We'll use Conda as the package management system like we did it in the last tutorial.
First, create and activate an environment named
vdp-dashboard with Python 3.8:
conda create --name vdp-streamlit python=3.8conda activate vdp-dashboard
Then, go to /examples/async/yolov7 directory of the VDP project to install all dependencies.
cd examples/async/yolov7pip install -r requirements.txt
#Trigger the pipeline
The directory of the project should look like the following
├── Dockerfile-metabase-m1├── README.md├── main.py├── requirements.txt└── utils.py
To run the demo for processing the video, we simply do
You could skip to the next section to create the dashboard. But if you're interested, here we dive into the demo details.
First, the script will download a 1-minute drone video of a cattle farm
cows_dornick.mp4 from a public Google storage bucket.
The video used in the demo is sampled from a public video
cows dornick.mp4 from here.
After finishing downloading the video,
extract_frames_from_video function will extract frames from the video into a folder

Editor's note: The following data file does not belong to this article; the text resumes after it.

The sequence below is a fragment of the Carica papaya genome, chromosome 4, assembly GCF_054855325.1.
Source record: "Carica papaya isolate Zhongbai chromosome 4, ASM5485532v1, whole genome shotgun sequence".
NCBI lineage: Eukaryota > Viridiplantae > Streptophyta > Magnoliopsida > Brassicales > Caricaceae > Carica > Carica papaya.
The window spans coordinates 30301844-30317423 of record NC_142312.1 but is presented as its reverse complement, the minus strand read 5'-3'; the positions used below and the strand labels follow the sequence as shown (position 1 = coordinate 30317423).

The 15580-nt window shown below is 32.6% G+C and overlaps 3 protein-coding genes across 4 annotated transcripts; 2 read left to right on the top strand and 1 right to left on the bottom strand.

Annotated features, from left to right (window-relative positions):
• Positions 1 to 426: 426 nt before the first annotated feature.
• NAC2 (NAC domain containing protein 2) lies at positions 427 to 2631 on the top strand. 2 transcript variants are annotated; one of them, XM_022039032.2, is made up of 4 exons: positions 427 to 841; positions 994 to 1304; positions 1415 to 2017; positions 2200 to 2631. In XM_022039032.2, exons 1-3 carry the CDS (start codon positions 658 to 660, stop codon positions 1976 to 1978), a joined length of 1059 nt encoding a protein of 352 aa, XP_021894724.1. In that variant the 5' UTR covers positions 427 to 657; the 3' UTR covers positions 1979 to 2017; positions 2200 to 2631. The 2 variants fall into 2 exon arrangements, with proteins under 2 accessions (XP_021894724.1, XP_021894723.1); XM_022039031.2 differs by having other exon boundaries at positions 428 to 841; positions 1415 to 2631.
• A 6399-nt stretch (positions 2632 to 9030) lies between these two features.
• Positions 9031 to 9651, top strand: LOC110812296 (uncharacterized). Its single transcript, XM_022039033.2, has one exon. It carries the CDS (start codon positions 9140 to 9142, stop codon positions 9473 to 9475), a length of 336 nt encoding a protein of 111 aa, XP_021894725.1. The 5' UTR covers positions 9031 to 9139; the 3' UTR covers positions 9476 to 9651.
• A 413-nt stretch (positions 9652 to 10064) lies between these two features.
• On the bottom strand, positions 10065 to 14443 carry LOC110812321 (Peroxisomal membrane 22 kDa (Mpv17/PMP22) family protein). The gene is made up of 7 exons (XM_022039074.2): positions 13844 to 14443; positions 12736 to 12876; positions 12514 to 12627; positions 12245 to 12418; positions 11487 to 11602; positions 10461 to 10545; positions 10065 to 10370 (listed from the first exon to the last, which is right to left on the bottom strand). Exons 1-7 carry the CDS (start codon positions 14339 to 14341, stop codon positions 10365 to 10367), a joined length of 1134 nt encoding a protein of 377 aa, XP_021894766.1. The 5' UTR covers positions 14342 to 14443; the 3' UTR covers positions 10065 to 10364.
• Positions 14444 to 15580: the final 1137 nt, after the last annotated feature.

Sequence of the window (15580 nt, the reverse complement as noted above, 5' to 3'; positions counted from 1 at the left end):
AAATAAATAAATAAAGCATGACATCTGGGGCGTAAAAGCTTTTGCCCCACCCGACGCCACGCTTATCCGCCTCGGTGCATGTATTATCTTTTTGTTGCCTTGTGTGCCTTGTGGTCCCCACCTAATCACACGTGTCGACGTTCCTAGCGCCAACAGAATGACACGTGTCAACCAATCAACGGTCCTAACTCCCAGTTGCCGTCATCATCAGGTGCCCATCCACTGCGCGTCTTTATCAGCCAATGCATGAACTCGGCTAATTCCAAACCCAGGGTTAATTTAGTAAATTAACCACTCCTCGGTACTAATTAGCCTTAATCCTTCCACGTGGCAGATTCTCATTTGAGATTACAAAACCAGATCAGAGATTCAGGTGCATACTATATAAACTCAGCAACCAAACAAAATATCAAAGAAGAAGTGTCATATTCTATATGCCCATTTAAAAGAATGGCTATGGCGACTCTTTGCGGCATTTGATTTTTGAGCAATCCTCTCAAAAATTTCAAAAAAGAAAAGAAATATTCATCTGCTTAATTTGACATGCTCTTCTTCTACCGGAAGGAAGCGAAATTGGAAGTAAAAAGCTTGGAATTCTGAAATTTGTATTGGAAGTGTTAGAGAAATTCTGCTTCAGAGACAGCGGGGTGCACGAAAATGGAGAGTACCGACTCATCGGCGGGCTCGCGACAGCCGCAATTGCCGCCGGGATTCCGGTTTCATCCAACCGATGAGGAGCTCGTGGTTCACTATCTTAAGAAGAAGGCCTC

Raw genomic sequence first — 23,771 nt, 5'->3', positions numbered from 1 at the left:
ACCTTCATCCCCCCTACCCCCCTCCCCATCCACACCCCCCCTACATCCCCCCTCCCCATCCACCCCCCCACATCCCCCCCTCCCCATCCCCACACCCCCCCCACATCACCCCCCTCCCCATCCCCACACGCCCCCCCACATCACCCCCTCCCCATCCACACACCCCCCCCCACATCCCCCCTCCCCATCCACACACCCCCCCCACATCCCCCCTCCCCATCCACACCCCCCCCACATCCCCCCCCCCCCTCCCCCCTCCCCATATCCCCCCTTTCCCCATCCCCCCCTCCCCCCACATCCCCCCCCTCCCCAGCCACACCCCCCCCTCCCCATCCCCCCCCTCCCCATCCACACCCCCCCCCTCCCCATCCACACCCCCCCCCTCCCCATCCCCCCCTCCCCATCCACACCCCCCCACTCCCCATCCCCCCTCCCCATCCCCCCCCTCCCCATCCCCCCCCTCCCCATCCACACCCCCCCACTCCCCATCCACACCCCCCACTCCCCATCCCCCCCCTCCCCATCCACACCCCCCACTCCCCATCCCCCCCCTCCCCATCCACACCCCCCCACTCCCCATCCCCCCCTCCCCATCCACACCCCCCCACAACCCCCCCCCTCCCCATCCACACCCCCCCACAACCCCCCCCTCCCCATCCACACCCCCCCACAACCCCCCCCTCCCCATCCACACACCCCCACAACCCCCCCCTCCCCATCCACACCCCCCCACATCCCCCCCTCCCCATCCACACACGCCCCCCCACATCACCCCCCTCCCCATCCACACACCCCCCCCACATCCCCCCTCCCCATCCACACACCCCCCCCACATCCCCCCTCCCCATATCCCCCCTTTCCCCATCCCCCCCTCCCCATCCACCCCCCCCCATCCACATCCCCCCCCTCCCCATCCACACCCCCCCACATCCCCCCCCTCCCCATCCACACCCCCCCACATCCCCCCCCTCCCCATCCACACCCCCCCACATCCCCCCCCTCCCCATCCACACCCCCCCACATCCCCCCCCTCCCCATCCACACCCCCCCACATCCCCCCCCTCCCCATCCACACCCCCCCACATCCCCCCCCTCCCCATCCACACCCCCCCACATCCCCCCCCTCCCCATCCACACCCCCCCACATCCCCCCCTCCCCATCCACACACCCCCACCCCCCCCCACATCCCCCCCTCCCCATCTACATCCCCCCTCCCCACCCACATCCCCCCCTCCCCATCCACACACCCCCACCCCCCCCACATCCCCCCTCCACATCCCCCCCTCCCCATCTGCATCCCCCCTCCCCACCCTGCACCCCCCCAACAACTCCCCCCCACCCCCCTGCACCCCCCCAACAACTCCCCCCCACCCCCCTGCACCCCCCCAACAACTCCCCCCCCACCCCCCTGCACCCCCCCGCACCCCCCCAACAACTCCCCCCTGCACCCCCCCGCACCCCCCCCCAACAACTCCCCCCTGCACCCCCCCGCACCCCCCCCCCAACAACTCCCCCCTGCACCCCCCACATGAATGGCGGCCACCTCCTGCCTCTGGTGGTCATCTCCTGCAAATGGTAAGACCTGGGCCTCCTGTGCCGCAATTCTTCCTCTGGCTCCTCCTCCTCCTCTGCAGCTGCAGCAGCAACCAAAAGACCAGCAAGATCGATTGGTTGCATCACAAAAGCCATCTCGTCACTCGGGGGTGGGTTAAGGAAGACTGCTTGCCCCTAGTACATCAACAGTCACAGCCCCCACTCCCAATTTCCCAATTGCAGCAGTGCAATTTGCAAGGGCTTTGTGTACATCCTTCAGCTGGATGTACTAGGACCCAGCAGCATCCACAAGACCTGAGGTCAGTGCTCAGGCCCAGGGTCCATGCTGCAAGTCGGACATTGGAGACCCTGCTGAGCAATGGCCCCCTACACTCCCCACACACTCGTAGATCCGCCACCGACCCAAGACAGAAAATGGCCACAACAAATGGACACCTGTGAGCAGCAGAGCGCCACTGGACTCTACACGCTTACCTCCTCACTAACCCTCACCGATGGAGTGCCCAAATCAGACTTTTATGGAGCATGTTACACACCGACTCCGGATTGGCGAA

inputs at 30 frames per second.
Then, we trigger the pipeline
detection to analyse the video by sending HTTP requests to process all frames in the
Each triggering pipeline operation will send the analysed result to the configured PostgreSQL database and return a list of unique indexes corresponding to all processed image frames in the payload.
It may take a while to analyse the full video. Meanwhile, we can connect to the Postgres database to check whether it is working as expected. You should see the tutorial database is already populated with some data 🚀.
In the next section, we will setup Metabase to connect to the data in the destination PostgreSQL database and build a dashboard based on the analysis results.
#Create a Cow Counter dashboard
Metabase is an open-source business intelligence (BI) tool that helps you uncover the data insights like an analyst. Just connect to your database, you can dig deeper into your data, easily build interactive dashboards and share them with stakeholders.
#Run Metabase locally
docker pull metabase/metabase:latestdocker run -d -p 3100:3000 --name metabase metabase/metabase
Note: If the official Metabase docker image doesn't work on M1 (apple silicon) mac, try to build an image with the
docker build -f Dockerfile-metabase-m1 -t metabase/metabase-m1 .docker run -d -p 3100:3000 --name metabase metabase/metabase-m1
Once the Metabase startup completes, you can access it at http://localhost:3100.
#Create the dashboard
During onboarding, add your PostgreSQL database.
Then, click Browse data on the left sidebar, choose vdp-postgres ➝ Airbyte Raw Vdp: